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All of the “PHP-approved” assessment centers are represented by medical directors who belong to Like-minded docs-an admittedly  12-step steeped conservative fundamentalist faction of the American Society of Addiction Medicine (ASAM).   And all of these facilities are private-pay rehabilitation centers that recommend doctors be treated three-times longer than the rest of the population.

Limiting assessment and recommendations to this close-knit  group of evaluators is a monopoly of force.  It is unethical if not criminal. And the fact that these are all heavily indoctrinated 12-step facilities also makes it a violation of the Establishment Clause of the 1st Amendment.  Moreover,  many of the medical directors at these facilities are also graduates of the same program in “recovery.”

And if it is looked at from this vantage point it is a system of  self-referral.  Self-referral harms patients and society as a whole.

It is a shell game that removes all choice and removes freedom, objectivity, fundamental fairness, autonomy and choice.


Antitrust law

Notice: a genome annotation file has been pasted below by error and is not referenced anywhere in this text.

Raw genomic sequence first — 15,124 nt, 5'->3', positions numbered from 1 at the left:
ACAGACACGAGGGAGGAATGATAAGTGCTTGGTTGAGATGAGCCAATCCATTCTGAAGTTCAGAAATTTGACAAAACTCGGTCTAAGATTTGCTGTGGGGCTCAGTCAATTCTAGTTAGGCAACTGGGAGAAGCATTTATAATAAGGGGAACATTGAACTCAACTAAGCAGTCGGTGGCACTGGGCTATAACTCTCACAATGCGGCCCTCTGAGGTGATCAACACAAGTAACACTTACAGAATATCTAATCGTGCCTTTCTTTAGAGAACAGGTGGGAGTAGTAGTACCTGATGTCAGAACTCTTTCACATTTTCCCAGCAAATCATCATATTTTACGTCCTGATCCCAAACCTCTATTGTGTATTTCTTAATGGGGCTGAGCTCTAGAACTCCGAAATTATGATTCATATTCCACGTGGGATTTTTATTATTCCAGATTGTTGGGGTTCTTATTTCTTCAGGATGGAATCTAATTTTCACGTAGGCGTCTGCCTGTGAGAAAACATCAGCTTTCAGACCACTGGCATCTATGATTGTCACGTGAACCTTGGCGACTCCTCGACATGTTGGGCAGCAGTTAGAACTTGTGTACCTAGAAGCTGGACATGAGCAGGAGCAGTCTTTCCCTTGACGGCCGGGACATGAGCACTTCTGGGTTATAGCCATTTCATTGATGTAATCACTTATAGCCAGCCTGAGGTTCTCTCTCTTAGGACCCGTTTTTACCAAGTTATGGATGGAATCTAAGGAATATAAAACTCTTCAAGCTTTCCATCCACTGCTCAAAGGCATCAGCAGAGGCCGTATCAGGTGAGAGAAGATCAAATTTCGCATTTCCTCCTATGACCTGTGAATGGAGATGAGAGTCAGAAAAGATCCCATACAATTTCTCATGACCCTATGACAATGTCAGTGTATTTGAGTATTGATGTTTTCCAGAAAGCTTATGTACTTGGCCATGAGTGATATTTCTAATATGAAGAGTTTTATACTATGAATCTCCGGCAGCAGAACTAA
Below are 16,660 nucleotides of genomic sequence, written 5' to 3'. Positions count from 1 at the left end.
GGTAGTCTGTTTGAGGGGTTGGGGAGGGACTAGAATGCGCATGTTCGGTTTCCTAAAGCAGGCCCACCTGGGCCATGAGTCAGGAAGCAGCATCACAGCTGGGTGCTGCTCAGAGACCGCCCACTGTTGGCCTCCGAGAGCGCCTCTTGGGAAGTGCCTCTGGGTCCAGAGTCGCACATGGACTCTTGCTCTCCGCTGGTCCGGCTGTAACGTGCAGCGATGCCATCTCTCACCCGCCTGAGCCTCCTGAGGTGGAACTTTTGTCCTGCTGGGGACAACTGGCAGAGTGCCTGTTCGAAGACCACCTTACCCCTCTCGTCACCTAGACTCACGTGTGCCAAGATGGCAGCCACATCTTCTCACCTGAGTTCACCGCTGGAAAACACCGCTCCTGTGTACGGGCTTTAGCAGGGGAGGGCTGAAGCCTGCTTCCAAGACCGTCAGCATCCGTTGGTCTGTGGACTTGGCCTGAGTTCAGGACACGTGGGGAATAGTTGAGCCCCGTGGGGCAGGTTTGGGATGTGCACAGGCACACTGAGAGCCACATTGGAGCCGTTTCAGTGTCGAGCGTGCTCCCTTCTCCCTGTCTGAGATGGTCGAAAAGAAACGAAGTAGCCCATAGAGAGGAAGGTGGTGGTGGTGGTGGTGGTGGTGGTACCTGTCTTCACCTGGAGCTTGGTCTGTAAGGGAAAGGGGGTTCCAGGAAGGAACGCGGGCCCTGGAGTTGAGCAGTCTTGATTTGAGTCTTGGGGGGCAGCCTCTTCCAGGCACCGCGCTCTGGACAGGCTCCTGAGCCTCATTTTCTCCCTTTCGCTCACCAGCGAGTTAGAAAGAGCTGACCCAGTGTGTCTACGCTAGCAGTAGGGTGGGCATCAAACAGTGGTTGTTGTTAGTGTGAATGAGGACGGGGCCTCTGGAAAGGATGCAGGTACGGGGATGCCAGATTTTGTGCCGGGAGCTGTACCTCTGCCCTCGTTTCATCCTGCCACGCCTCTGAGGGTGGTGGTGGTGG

American antitrust law was “designed to be a comprehensive charter of economic liberty aimed at preserving  free and unfettered competition as the mule of trade. It rests on the premise that the unrestrained interaction of competitive forces will yield the best allocation of our economic resources, the lowest prices, the highest quality and the greatest material progress, while at the same time providing an environment conducive to the preservation of our democratic political and social institutions” (29, p 4).

In this case it is a safe assumption that all doctors desire the “best possible” care and this requires objective and unbiased assessment and treatment when requested by Physician Health Programs.

Congress and the Supreme Court have made clear is that the “best” services are selected by  consumers when their choice is made in an open market free of restraints. Eventually the marketplace will determine the best medical care, not judges, juries, or even doctors (30, p 904).